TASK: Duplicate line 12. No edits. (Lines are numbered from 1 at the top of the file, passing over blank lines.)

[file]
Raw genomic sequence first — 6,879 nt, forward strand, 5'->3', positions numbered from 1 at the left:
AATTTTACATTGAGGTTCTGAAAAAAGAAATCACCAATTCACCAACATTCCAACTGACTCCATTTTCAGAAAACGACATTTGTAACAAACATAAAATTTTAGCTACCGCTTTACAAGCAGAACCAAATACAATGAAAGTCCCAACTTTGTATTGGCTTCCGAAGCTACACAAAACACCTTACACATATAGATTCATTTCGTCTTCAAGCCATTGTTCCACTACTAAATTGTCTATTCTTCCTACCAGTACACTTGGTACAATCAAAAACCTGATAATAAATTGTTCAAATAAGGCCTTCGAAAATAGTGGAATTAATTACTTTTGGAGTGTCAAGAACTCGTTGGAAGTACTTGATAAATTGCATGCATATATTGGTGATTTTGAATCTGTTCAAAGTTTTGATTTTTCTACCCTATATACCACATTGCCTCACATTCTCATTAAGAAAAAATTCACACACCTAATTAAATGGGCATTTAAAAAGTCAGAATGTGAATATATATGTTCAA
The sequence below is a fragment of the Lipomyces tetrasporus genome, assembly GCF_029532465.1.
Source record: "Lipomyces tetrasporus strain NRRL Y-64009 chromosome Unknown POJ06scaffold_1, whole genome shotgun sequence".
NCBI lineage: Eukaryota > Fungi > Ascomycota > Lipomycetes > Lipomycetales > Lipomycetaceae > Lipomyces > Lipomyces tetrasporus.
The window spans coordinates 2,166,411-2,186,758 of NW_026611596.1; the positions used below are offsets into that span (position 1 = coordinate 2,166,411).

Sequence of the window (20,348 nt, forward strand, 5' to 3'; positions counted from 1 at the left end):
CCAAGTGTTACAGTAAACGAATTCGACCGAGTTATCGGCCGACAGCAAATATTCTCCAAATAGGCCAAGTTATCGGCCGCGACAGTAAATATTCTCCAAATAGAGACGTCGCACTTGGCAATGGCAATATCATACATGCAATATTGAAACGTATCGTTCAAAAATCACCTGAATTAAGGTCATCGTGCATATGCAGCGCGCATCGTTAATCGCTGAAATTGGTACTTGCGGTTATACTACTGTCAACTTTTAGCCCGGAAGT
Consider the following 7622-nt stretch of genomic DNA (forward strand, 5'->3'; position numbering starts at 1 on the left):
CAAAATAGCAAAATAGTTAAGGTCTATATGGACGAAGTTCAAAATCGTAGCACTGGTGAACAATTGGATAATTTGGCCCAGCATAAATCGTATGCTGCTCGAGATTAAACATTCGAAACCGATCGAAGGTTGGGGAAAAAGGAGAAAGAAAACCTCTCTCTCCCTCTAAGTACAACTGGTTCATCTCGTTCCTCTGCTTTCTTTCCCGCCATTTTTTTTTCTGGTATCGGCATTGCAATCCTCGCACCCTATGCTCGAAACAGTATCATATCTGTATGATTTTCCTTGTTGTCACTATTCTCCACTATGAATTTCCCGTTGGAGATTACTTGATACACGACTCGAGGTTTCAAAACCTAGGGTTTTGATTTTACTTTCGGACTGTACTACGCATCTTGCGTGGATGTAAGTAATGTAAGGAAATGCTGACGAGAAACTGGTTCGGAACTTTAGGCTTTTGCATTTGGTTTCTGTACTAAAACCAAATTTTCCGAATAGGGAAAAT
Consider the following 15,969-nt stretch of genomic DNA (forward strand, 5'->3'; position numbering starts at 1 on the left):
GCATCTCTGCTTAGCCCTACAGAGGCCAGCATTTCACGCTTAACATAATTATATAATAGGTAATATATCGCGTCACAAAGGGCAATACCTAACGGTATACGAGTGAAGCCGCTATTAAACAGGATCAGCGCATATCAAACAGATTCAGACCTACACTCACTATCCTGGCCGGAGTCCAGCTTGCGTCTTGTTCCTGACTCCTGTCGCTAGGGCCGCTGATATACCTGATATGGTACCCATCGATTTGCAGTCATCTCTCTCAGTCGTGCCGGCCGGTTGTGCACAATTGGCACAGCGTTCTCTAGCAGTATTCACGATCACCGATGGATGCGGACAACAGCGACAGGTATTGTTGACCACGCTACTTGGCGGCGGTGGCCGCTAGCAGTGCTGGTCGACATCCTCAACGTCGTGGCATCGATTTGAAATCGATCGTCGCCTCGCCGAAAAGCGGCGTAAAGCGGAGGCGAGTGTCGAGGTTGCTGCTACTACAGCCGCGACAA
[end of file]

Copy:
GCATCTCTGCTTAGCCCTACAGAGGCCAGCATTTCACGCTTAACATAATTATATAATAGGTAATATATCGCGTCACAAAGGGCAATACCTAACGGTATACGAGTGAAGCCGCTATTAAACAGGATCAGCGCATATCAAACAGATTCAGACCTACACTCACTATCCTGGCCGGAGTCCAGCTTGCGTCTTGTTCCTGACTCCTGTCGCTAGGGCCGCTGATATACCTGATATGGTACCCATCGATTTGCAGTCATCTCTCTCAGTCGTGCCGGCCGGTTGTGCACAATTGGCACAGCGTTCTCTAGCAGTATTCACGATCACCGATGGATGCGGACAACAGCGACAGGTATTGTTGACCACGCTACTTGGCGGCGGTGGCCGCTAGCAGTGCTGGTCGACATCCTCAACGTCGTGGCATCGATTTGAAATCGATCGTCGCCTCGCCGAAAAGCGGCGTAAAGCGGAGGCGAGTGTCGAGGTTGCTGCTACTACAGCCGCGACAA